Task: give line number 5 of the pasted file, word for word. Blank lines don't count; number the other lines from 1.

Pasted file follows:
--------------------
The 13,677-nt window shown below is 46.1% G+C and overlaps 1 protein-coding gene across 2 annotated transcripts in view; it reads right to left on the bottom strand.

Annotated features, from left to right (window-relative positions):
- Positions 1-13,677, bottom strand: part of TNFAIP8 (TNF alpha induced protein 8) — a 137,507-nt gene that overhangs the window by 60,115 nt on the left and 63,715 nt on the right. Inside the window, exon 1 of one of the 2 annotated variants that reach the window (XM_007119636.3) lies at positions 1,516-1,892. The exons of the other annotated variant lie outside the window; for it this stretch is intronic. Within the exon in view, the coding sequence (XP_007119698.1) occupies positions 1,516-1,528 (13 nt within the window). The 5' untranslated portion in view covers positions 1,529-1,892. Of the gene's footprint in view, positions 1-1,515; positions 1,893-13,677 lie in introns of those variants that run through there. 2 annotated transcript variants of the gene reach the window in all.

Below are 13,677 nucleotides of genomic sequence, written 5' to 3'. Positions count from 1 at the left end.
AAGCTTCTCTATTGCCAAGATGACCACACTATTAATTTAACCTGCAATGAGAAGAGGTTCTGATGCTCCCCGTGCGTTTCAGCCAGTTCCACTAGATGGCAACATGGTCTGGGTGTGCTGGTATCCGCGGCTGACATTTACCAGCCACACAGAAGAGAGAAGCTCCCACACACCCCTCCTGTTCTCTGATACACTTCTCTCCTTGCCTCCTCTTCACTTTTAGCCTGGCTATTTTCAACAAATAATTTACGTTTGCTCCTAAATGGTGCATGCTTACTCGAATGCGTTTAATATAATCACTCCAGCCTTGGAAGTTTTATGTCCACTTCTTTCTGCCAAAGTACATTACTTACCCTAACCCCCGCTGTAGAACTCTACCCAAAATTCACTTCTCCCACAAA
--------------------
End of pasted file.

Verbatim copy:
AAGCTTCTCTATTGCCAAGATGACCACACTATTAATTTAACCTGCAATGAGAAGAGGTTCTGATGCTCCCCGTGCGTTTCAGCCAGTTCCACTAGATGGCAACATGGTCTGGGTGTGCTGGTATCCGCGGCTGACATTTACCAGCCACACAGAAGAGAGAAGCTCCCACACACCCCTCCTGTTCTCTGATACACTTCTCTCCTTGCCTCCTCTTCACTTTTAGCCTGGCTATTTTCAACAAATAATTTACGTTTGCTCCTAAATGGTGCATGCTTACTCGAATGCGTTTAATATAATCACTCCAGCCTTGGAAGTTTTATGTCCACTTCTTTCTGCCAAAGTACATTACTTACCCTAACCCCCGCTGTAGAACTCTACCCAAAATTCACTTCTCCCACAAA